Ranked in the lower reaches of the FIFA/Coca-Cola World Ranking, India are strugglers even on the continental scene. In fact, the world's second most populous country has made little impression on the international stage over the past four decades. They have never represented Asia in a FIFA World Cup™ and have failed to progress beyond the group phase during their last two appearances in the AFC Asian Cup.

Indeed, it is a record which fails to reflect their huge potential and belies the nation's passion for the game. However, with the next FIFA U-17 World Cup to be staged in the South Asian country in 2017, their dreams of a maiden FIFA tournament have finally materialised.

For the hosts, it is not only a precious opportunity to rub shoulders with the world's best, but also a good chance to boost the country's development, as India's star striker Jeje Lalpekhlua explained. "I am very happy that we have been guaranteed the chance of hosting the FIFA U-17 World Cup," the 25-year-old India and Mohun Bagan striker told FIFA.com. "It is our country's first FIFA competition, as we qualify as hosts. I hope we can leave a good mark through our junior side's performances, as well as our people's hospitality to the participating teams and guests from across the world."

"We had once been Asia's powerhouses," he continued, referring to India's heady days in the 1950s and 1960s when they twice won gold in the Asian Games, while also finishing second in the AFC Asian Cup. "Things have changed greatly since then. The likes of Japan and Korea Republic have established themselves among the continent's elite courtesy of their big investment in football.

"We have big potential in terms of population and if we invest enough to improve our infrastructures and facilities, we can make great progress. There is plenty of work to do for us and the U-17 World Cup provides the chance for us to kick-start the rebuilding process."

Opportunity on the big stage
For Lalpekhlua, the next FIFA U-17 World Cup is an opportunity for India’s young talents to emerge and develop. And his expectations for India's first global showing are understandable, considering his own emergence as a promising star in a regional competition - the 2010 South Asian Games.

Six years back, Lalpekhlua – a teenage striker for Pune - was lucky to feature in the regional showpiece when the AIFF (All India Football Federation) decided to send their U-19 side instead of their U-23 team. Being three to four years younger than their opponents, India entered the tournament aiming to gain international exposure, but Lalpekhlua and his team-mates stunned even their own supporters by storming into the last four. Notably, the diminutive forward completed a hat-trick as they thrashed Pakistan 5-1 to progress to the semi-finals.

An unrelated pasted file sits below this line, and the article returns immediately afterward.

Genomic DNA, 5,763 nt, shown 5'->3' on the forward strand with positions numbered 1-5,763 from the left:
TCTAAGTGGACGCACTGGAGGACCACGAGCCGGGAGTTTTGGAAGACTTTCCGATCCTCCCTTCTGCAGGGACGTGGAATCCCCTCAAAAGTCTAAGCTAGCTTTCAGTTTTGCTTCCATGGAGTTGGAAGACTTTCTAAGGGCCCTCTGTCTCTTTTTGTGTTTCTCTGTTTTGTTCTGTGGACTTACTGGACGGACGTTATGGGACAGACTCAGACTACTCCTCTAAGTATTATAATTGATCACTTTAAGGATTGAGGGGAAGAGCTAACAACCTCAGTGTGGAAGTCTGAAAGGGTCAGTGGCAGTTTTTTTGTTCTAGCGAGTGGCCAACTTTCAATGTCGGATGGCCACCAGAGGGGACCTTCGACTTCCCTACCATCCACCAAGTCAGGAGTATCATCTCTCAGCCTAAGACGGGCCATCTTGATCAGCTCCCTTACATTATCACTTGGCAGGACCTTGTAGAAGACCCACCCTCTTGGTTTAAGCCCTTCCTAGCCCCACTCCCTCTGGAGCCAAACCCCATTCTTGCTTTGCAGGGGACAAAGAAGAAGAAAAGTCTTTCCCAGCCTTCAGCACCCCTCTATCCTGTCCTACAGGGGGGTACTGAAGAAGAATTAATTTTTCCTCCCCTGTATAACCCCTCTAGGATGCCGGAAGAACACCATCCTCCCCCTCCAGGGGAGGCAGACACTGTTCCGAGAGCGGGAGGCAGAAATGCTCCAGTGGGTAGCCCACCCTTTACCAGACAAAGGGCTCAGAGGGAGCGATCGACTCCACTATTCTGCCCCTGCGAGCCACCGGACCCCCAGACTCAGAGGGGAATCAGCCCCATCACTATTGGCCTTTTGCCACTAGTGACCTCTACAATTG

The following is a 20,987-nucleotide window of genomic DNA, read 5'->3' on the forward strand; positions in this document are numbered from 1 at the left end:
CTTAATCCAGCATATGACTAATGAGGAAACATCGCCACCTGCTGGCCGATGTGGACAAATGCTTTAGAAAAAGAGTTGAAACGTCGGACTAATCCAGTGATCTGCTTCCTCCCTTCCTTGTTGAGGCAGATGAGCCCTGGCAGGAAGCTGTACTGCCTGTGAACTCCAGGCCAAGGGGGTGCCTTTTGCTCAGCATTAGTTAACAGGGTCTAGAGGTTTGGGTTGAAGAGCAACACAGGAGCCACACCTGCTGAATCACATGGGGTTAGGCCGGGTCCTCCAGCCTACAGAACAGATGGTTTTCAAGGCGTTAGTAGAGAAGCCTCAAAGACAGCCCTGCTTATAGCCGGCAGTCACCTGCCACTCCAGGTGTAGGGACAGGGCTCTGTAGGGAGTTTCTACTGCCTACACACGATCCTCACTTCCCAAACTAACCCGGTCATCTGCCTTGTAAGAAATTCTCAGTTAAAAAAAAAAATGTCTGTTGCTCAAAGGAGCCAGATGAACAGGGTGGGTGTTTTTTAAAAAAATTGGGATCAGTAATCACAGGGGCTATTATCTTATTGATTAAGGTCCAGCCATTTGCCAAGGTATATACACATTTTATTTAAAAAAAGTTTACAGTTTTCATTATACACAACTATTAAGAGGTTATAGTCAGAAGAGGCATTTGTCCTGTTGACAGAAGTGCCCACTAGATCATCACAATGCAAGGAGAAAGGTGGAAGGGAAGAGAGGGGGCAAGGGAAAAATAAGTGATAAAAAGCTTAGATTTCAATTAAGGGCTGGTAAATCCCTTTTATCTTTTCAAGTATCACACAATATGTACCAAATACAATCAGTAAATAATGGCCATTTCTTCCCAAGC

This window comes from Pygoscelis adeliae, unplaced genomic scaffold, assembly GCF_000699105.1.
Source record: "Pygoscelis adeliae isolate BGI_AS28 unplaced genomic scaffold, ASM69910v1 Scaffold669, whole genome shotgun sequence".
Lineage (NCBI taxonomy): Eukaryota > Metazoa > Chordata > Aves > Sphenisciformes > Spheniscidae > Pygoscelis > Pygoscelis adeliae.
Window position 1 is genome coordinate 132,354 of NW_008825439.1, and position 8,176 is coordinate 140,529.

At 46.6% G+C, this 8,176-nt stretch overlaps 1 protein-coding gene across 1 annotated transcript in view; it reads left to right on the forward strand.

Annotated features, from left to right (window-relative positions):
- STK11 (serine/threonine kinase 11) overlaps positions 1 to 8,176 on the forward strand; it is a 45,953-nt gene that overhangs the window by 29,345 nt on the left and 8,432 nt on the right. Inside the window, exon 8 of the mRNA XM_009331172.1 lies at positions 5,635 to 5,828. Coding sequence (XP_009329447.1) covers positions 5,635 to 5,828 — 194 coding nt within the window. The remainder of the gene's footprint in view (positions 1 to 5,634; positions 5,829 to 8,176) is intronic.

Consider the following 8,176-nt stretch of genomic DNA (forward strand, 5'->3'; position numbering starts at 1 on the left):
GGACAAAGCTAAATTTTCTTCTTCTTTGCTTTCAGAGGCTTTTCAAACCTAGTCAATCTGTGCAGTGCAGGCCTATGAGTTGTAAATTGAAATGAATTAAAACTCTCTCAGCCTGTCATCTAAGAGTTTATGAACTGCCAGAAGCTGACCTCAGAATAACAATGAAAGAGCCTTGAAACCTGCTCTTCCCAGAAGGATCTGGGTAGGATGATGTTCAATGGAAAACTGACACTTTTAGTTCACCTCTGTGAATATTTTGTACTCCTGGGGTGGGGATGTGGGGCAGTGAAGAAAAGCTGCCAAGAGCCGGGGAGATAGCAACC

That showing proved to be the launching pad for Lalpekhlua, who would go on to graduate into the U-23 side before joining the senior national team in 2012. Up to now, he has notched 12 goals from 34 international appearances, a tally which has established him among India's best. His club form is similarly impressive this season, with the on-song predator on target six times as Mohun Bagan reached the second stage of the ongoing AFC Cup.

Looking back, Lalpekhlua attributed his smooth youth development to former India coach Bob Houghton. "He is a great coach," he said of the Englishman who managed India from 2006 to 2011. "He and his assistant Colin Toal trained the U-19 team and I made good progress under them. Coach Houghton soon called me into the senior national team and fielded me in the (2011) SAFF Championship qualifiers, as well as other international competitions. I was very young then, and I made major improvements during his tenure."

Fatherly guidance
Another figure who has made an impressive impact on Lalpekhlua is none other than his father, a former star from their hometown club Mizoram. It is, in fact, a well-known story in India with Lalpekhlua making his debut for the club a few months after his dad retired.

"What I have achieved today is completely due to the support by my family. They encouraged me to go forward as I decided to pursue a football career. And they supported me regardless of my ups and downs. Some other youngsters are not fortunate enough to get the family backing, but I have the whole family behind me."

With India's first-ever FIFA tournament kicking off in 15 months time, Lalpekhlua places high hopes on the nation’s junior team. "My advice (for them) is to keep working hard and following your dreams. A young player may have talents and potential but you still must work hard. Meanwhile, the road (to success) is bumpy and you should prepare yourself for setbacks.”